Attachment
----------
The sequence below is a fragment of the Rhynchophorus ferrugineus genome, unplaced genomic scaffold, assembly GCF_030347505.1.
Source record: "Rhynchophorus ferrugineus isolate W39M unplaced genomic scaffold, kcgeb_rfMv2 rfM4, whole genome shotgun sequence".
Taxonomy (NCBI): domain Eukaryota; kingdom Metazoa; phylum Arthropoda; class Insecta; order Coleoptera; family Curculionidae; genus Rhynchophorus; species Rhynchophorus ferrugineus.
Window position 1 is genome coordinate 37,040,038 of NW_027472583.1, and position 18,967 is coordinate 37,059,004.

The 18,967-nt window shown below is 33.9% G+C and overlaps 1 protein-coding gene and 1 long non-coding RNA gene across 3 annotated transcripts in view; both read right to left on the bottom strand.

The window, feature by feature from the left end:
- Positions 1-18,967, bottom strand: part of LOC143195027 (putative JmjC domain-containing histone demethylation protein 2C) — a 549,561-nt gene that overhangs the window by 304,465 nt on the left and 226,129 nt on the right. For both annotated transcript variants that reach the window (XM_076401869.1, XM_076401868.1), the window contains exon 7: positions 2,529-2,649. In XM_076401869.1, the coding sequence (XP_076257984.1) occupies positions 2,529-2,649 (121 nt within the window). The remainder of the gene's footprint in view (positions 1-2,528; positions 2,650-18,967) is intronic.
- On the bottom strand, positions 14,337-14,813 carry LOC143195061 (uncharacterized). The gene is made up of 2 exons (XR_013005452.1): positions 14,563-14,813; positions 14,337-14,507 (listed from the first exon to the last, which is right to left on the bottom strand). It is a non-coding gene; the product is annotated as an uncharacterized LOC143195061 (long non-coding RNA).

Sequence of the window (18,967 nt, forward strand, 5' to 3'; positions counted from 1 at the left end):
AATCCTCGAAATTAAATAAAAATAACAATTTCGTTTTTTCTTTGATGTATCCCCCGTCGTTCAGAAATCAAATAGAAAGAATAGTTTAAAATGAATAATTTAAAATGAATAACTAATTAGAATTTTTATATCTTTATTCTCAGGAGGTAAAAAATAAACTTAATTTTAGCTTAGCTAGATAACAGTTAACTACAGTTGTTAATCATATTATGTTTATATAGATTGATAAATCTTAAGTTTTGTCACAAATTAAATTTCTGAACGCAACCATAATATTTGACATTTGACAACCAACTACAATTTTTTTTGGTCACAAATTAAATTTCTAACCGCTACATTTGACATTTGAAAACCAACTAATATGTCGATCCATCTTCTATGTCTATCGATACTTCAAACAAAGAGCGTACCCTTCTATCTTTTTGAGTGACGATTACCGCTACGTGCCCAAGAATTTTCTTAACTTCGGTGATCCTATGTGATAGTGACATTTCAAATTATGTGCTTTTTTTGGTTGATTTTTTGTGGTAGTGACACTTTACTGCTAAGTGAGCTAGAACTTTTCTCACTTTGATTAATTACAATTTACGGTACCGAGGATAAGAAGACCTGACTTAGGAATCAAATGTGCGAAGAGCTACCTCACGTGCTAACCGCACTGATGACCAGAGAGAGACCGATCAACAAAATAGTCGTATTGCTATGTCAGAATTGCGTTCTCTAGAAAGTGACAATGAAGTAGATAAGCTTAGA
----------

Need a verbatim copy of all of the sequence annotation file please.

The sequence below is a fragment of the Rhynchophorus ferrugineus genome, unplaced genomic scaffold, assembly GCF_030347505.1.
Source record: "Rhynchophorus ferrugineus isolate W39M unplaced genomic scaffold, kcgeb_rfMv2 rfM4, whole genome shotgun sequence".
Taxonomy (NCBI): domain Eukaryota; kingdom Metazoa; phylum Arthropoda; class Insecta; order Coleoptera; family Curculionidae; genus Rhynchophorus; species Rhynchophorus ferrugineus.
Window position 1 is genome coordinate 37,040,038 of NW_027472583.1, and position 18,967 is coordinate 37,059,004.

The 18,967-nt window shown below is 33.9% G+C and overlaps 1 protein-coding gene and 1 long non-coding RNA gene across 3 annotated transcripts in view; both read right to left on the bottom strand.

The window, feature by feature from the left end:
- Positions 1-18,967, bottom strand: part of LOC143195027 (putative JmjC domain-containing histone demethylation protein 2C) — a 549,561-nt gene that overhangs the window by 304,465 nt on the left and 226,129 nt on the right. For both annotated transcript variants that reach the window (XM_076401869.1, XM_076401868.1), the window contains exon 7: positions 2,529-2,649. In XM_076401869.1, the coding sequence (XP_076257984.1) occupies positions 2,529-2,649 (121 nt within the window). The remainder of the gene's footprint in view (positions 1-2,528; positions 2,650-18,967) is intronic.
- On the bottom strand, positions 14,337-14,813 carry LOC143195061 (uncharacterized). The gene is made up of 2 exons (XR_013005452.1): positions 14,563-14,813; positions 14,337-14,507 (listed from the first exon to the last, which is right to left on the bottom strand). It is a non-coding gene; the product is annotated as an uncharacterized LOC143195061 (long non-coding RNA).

Sequence of the window (18,967 nt, forward strand, 5' to 3'; positions counted from 1 at the left end):
AATCCTCGAAATTAAATAAAAATAACAATTTCGTTTTTTCTTTGATGTATCCCCCGTCGTTCAGAAATCAAATAGAAAGAATAGTTTAAAATGAATAATTTAAAATGAATAACTAATTAGAATTTTTATATCTTTATTCTCAGGAGGTAAAAAATAAACTTAATTTTAGCTTAGCTAGATAACAGTTAACTACAGTTGTTAATCATATTATGTTTATATAGATTGATAAATCTTAAGTTTTGTCACAAATTAAATTTCTGAACGCAACCATAATATTTGACATTTGACAACCAACTACAATTTTTTTTGGTCACAAATTAAATTTCTAACCGCTACATTTGACATTTGAAAACCAACTAATATGTCGATCCATCTTCTATGTCTATCGATACTTCAAACAAAGAGCGTACCCTTCTATCTTTTTGAGTGACGATTACCGCTACGTGCCCAAGAATTTTCTTAACTTCGGTGATCCTATGTGATAGTGACATTTCAAATTATGTGCTTTTTTTGGTTGATTTTTTGTGGTAGTGACACTTTACTGCTAAGTGAGCTAGAACTTTTCTCACTTTGATTAATTACAATTTACGGTACCGAGGATAAGAAGACCTGACTTAGGAATCAAATGTGCGAAGAGCTACCTCACGTGCTAACCGCACTGATGACCAGAGAGAGACCGATCAACAAAATAGTCGTATTGCTATGTCAGAATTGCGTTCTCTAGAAAGTGACAATGAAGTAGATAAGCTTAGA